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Change in Admissions Criteria


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For those of you applying this round, the GPA:MMI ratio for admission purposes have been officially changed to 35%GPA:65%MMI (from 60%GPA:40%MMI), a quite significant change.

 

This will allow ppl with the not so high GPAs (ie the lowest mark that got in last yr was 85%GPA) to really stand a chance in gaining admission if they do really well on the interview

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From some numbers they gave us and depending on how many they admit this year, based on class of 2011 with the new weighting, you're looking at 84.3 if the same number are admitted, and 81.8 if 74 IP's are admitted. I don't know if they're increasing to 80 students next year or not (still 6 OOP), that you'd have to confirm with admissions. Remember those are from last years applicant pool so it could go up or down depending on this years pool. I'm guessing the OOP gpa won't change much.

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Wow! That's crazy that they've shifted the balance that much! I guess I'm glad, cause my GPA wasn't all that hot (86.5%) but I think I could do pretty well in an interview.

 

The seat count for next year will increase to 84 for 2008/09.

 

Do you mean the seat count will increase to 84 for the class that begins in 08/09 (this admission cycle) or do you mean the admission cycle of 08/09?

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Thank you for your feedback ccoh, I assume since you are so clued up with numbers you must be med I this year? I'm starting to prep for my interviews right now, did you find that practicing with groups for the MMI helped you? What kind of things did you do to prepare?

 

Yeah, I'm Med I. We had a talk from the dean of admissions a few weeks ago about the change in numbers so that's what I was quoting.

Practice in groups or with whomever is available, profs, docs, classmates, teachers, anyone, and as many different scenarios as you can find or make up yourself. It's not the usual 'tell us about yourself' deal, so canned responses won't really help you. Just have to be quick on your feet, rationalize the problem in a logical manner, present both sides, and take a stand, but support your stance. I can't give you specific scenarios as we signed a confidentiality agreement, but there are lots online and on this forum (do a search), and they're apparently making up new ones this year anyway. if you've never taken an ethics course, Doing Right is a great little book to get your hands on, shows you how to work through an ethical problem logically.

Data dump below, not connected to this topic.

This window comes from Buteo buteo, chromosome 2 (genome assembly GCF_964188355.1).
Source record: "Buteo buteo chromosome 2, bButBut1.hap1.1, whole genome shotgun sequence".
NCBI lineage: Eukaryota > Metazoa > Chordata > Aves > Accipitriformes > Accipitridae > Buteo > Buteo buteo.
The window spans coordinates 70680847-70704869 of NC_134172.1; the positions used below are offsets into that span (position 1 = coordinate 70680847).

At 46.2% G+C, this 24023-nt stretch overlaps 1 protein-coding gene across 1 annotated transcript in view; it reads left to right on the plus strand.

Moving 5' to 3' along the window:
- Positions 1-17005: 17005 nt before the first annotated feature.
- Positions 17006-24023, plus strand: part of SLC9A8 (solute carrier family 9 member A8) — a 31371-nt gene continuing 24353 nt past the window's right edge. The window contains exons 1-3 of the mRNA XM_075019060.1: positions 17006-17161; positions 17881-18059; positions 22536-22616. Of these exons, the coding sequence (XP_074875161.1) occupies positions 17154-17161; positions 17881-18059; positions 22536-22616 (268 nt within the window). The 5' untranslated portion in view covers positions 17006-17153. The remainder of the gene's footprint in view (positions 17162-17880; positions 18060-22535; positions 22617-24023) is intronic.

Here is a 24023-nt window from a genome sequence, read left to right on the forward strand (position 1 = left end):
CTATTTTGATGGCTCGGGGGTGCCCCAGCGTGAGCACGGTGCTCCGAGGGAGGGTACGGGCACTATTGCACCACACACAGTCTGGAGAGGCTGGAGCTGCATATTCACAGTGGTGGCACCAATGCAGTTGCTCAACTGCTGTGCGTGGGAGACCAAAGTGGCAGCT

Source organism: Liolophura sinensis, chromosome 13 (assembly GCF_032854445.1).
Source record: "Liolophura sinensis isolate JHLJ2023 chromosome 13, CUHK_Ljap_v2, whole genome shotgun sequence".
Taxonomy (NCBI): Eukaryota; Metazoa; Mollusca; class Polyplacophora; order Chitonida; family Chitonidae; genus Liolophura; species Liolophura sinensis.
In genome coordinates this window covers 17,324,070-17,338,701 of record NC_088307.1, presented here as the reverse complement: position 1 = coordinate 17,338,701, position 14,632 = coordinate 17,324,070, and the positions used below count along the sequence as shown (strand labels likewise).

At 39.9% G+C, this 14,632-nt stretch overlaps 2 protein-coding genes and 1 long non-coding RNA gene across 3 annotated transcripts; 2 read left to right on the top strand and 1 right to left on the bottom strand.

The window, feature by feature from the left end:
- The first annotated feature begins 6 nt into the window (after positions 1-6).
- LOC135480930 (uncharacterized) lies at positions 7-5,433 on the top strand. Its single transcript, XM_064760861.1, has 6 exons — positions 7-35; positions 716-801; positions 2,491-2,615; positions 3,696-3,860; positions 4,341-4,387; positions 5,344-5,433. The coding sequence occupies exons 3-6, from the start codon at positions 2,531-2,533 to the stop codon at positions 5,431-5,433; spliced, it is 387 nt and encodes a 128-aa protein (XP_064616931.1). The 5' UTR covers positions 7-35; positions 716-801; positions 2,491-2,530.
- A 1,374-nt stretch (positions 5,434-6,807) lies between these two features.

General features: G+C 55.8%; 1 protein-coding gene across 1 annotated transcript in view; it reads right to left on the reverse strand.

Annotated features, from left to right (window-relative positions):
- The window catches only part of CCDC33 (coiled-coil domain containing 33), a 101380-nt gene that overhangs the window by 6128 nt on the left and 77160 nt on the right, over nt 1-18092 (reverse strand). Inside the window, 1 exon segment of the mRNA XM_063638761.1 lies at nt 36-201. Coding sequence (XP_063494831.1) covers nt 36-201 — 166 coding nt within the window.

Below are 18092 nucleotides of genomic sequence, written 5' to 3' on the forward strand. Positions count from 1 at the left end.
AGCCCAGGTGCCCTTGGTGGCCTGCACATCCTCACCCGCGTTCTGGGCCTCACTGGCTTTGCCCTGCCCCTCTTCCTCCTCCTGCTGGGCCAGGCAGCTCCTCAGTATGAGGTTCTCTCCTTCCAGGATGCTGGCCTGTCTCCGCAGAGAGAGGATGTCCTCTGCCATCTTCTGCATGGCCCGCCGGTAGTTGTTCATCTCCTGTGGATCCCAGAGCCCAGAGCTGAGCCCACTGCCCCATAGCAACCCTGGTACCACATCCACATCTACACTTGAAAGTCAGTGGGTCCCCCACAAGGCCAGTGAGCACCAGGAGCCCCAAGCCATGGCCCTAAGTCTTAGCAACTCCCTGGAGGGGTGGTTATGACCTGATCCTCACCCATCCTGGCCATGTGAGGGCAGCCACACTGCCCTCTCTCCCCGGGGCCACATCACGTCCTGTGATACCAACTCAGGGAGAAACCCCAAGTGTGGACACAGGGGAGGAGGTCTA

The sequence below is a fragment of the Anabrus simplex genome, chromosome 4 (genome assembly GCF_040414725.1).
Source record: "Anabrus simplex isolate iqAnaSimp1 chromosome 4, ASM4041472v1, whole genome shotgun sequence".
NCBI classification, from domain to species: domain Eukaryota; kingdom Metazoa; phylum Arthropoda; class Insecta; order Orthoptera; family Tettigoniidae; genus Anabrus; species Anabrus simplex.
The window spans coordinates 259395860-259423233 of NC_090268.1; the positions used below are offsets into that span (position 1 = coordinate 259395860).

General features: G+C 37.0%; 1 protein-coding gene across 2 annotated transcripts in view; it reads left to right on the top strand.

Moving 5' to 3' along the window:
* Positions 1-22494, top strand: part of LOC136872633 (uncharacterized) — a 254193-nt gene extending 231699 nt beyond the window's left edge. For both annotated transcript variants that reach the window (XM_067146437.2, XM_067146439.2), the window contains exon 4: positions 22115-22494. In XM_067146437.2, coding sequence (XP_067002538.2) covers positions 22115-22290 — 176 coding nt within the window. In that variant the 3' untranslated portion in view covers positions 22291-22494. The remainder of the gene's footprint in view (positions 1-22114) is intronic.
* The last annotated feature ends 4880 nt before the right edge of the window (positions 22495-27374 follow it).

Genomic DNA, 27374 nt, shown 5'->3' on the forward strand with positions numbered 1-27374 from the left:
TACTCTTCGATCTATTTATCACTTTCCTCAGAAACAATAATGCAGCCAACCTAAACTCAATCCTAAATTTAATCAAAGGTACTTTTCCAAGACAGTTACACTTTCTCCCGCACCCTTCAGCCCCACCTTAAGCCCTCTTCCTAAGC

Let me know if there's any other information I can help with.

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For those of you applying this round, the GPA:MMI ratio for admission purposes have been officially changed to 35%GPA:65%MMI (from 60%GPA:40%MMI), a quite significant change.

 

 

Am I the only one that sees this as a giant kick in the balls to people who worked hard/sacrificed to get good grades? Now I think the MMI is a good system and should have significant weighting, but I have yet to hear a convincing argument that it is so perfect and objective as to deserve 65% of the admission criteria.

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hey xyz, I'm not completely sold on the huge weighting given to the MMI score either. However, I remember the Dean telling us that the first class to be admitted with the MMI demonstrated a significant improvement over previous classes in terms of the "problems with some students" the school usually ran into with the latter. I'm not sure what exactly he meant by that; it's just what I heard him say. So apparently, they attributed this improvement to the MMI and felt that by increasing its weight even more, they would be further improving the quality of matriculants.

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hey agentchris

 

I would agree with that premise. I could see how before when it was 76% grades how you get people admitted with no social skill. So when they went to 60:40 academic:non-academic with a MMI that would have been an improvement. One would have needed both excellent grades and a a solid MMI for admission. They could have even bumped it up to 50:50. But now, with no autobiographical sketch and remarkably low grades and MCAT cutoffs for IP, all one needs to do is BS though the interview and you can get in without showing a shred of excellence in academics or extra-curriculars. I think they went too far by giving 65% to the MMI and they will now be admitting people with the opposite problem.